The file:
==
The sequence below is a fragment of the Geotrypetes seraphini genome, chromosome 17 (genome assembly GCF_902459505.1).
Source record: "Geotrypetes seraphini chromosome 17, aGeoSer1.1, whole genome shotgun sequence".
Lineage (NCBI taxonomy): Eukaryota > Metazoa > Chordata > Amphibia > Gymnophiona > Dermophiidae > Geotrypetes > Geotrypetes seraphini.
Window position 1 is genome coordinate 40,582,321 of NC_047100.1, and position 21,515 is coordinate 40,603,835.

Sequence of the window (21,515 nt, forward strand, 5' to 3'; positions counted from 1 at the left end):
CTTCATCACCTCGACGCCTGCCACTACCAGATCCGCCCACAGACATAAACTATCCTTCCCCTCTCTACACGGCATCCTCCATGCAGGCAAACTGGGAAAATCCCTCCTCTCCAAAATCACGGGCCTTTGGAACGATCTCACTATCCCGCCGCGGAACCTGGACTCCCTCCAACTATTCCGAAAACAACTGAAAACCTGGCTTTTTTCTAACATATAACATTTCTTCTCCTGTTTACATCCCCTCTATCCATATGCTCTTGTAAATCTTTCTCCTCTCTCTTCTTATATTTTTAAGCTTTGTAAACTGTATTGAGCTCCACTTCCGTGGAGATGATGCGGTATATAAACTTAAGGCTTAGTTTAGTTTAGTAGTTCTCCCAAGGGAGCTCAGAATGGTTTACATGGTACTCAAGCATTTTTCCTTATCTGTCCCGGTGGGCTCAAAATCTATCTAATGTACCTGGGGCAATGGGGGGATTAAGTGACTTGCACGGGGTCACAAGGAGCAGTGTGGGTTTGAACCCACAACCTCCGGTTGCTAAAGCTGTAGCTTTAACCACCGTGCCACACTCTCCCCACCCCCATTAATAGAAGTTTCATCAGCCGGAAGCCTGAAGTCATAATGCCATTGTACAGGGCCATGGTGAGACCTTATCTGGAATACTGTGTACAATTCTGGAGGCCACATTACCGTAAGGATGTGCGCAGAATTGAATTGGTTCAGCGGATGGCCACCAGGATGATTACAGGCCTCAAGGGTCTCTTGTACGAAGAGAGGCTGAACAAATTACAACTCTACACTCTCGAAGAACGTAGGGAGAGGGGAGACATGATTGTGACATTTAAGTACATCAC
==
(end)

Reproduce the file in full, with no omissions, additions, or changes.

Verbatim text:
The sequence below is a fragment of the Geotrypetes seraphini genome, chromosome 17 (genome assembly GCF_902459505.1).
Source record: "Geotrypetes seraphini chromosome 17, aGeoSer1.1, whole genome shotgun sequence".
Lineage (NCBI taxonomy): Eukaryota > Metazoa > Chordata > Amphibia > Gymnophiona > Dermophiidae > Geotrypetes > Geotrypetes seraphini.
Window position 1 is genome coordinate 40,582,321 of NC_047100.1, and position 21,515 is coordinate 40,603,835.

Sequence of the window (21,515 nt, forward strand, 5' to 3'; positions counted from 1 at the left end):
CTTCATCACCTCGACGCCTGCCACTACCAGATCCGCCCACAGACATAAACTATCCTTCCCCTCTCTACACGGCATCCTCCATGCAGGCAAACTGGGAAAATCCCTCCTCTCCAAAATCACGGGCCTTTGGAACGATCTCACTATCCCGCCGCGGAACCTGGACTCCCTCCAACTATTCCGAAAACAACTGAAAACCTGGCTTTTTTCTAACATATAACATTTCTTCTCCTGTTTACATCCCCTCTATCCATATGCTCTTGTAAATCTTTCTCCTCTCTCTTCTTATATTTTTAAGCTTTGTAAACTGTATTGAGCTCCACTTCCGTGGAGATGATGCGGTATATAAACTTAAGGCTTAGTTTAGTTTAGTAGTTCTCCCAAGGGAGCTCAGAATGGTTTACATGGTACTCAAGCATTTTTCCTTATCTGTCCCGGTGGGCTCAAAATCTATCTAATGTACCTGGGGCAATGGGGGGATTAAGTGACTTGCACGGGGTCACAAGGAGCAGTGTGGGTTTGAACCCACAACCTCCGGTTGCTAAAGCTGTAGCTTTAACCACCGTGCCACACTCTCCCCACCCCCATTAATAGAAGTTTCATCAGCCGGAAGCCTGAAGTCATAATGCCATTGTACAGGGCCATGGTGAGACCTTATCTGGAATACTGTGTACAATTCTGGAGGCCACATTACCGTAAGGATGTGCGCAGAATTGAATTGGTTCAGCGGATGGCCACCAGGATGATTACAGGCCTCAAGGGTCTCTTGTACGAAGAGAGGCTGAACAAATTACAACTCTACACTCTCGAAGAACGTAGGGAGAGGGGAGACATGATTGTGACATTTAAGTACATCAC